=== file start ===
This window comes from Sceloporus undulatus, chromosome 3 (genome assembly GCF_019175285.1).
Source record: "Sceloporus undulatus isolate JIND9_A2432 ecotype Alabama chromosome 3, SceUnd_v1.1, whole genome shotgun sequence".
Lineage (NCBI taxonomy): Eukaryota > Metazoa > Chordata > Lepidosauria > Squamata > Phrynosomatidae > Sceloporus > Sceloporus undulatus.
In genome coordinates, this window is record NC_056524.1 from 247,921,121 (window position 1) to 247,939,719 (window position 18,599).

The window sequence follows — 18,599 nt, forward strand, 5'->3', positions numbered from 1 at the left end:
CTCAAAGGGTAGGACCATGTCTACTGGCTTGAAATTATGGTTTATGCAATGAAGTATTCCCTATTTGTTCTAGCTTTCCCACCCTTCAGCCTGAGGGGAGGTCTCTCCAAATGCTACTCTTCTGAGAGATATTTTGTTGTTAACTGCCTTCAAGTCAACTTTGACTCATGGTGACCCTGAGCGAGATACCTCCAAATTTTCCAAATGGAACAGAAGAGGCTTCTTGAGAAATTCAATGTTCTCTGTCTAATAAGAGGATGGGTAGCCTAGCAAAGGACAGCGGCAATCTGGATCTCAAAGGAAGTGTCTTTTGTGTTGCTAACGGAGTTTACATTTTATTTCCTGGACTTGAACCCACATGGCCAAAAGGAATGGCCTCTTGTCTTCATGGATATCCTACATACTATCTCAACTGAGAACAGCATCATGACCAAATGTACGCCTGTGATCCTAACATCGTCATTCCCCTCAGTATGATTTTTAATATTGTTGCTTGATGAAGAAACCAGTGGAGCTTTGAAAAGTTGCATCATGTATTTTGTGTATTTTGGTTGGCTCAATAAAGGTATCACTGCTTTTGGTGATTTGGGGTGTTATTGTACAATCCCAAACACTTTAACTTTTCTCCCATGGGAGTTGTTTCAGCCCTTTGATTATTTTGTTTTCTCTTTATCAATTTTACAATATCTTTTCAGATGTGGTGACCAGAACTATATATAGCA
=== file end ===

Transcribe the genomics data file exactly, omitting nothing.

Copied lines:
This window comes from Sceloporus undulatus, chromosome 3 (genome assembly GCF_019175285.1).
Source record: "Sceloporus undulatus isolate JIND9_A2432 ecotype Alabama chromosome 3, SceUnd_v1.1, whole genome shotgun sequence".
Lineage (NCBI taxonomy): Eukaryota > Metazoa > Chordata > Lepidosauria > Squamata > Phrynosomatidae > Sceloporus > Sceloporus undulatus.
In genome coordinates, this window is record NC_056524.1 from 247,921,121 (window position 1) to 247,939,719 (window position 18,599).

The window sequence follows — 18,599 nt, forward strand, 5'->3', positions numbered from 1 at the left end:
CTCAAAGGGTAGGACCATGTCTACTGGCTTGAAATTATGGTTTATGCAATGAAGTATTCCCTATTTGTTCTAGCTTTCCCACCCTTCAGCCTGAGGGGAGGTCTCTCCAAATGCTACTCTTCTGAGAGATATTTTGTTGTTAACTGCCTTCAAGTCAACTTTGACTCATGGTGACCCTGAGCGAGATACCTCCAAATTTTCCAAATGGAACAGAAGAGGCTTCTTGAGAAATTCAATGTTCTCTGTCTAATAAGAGGATGGGTAGCCTAGCAAAGGACAGCGGCAATCTGGATCTCAAAGGAAGTGTCTTTTGTGTTGCTAACGGAGTTTACATTTTATTTCCTGGACTTGAACCCACATGGCCAAAAGGAATGGCCTCTTGTCTTCATGGATATCCTACATACTATCTCAACTGAGAACAGCATCATGACCAAATGTACGCCTGTGATCCTAACATCGTCATTCCCCTCAGTATGATTTTTAATATTGTTGCTTGATGAAGAAACCAGTGGAGCTTTGAAAAGTTGCATCATGTATTTTGTGTATTTTGGTTGGCTCAATAAAGGTATCACTGCTTTTGGTGATTTGGGGTGTTATTGTACAATCCCAAACACTTTAACTTTTCTCCCATGGGAGTTGTTTCAGCCCTTTGATTATTTTGTTTTCTCTTTATCAATTTTACAATATCTTTTCAGATGTGGTGACCAGAACTATATATAGCA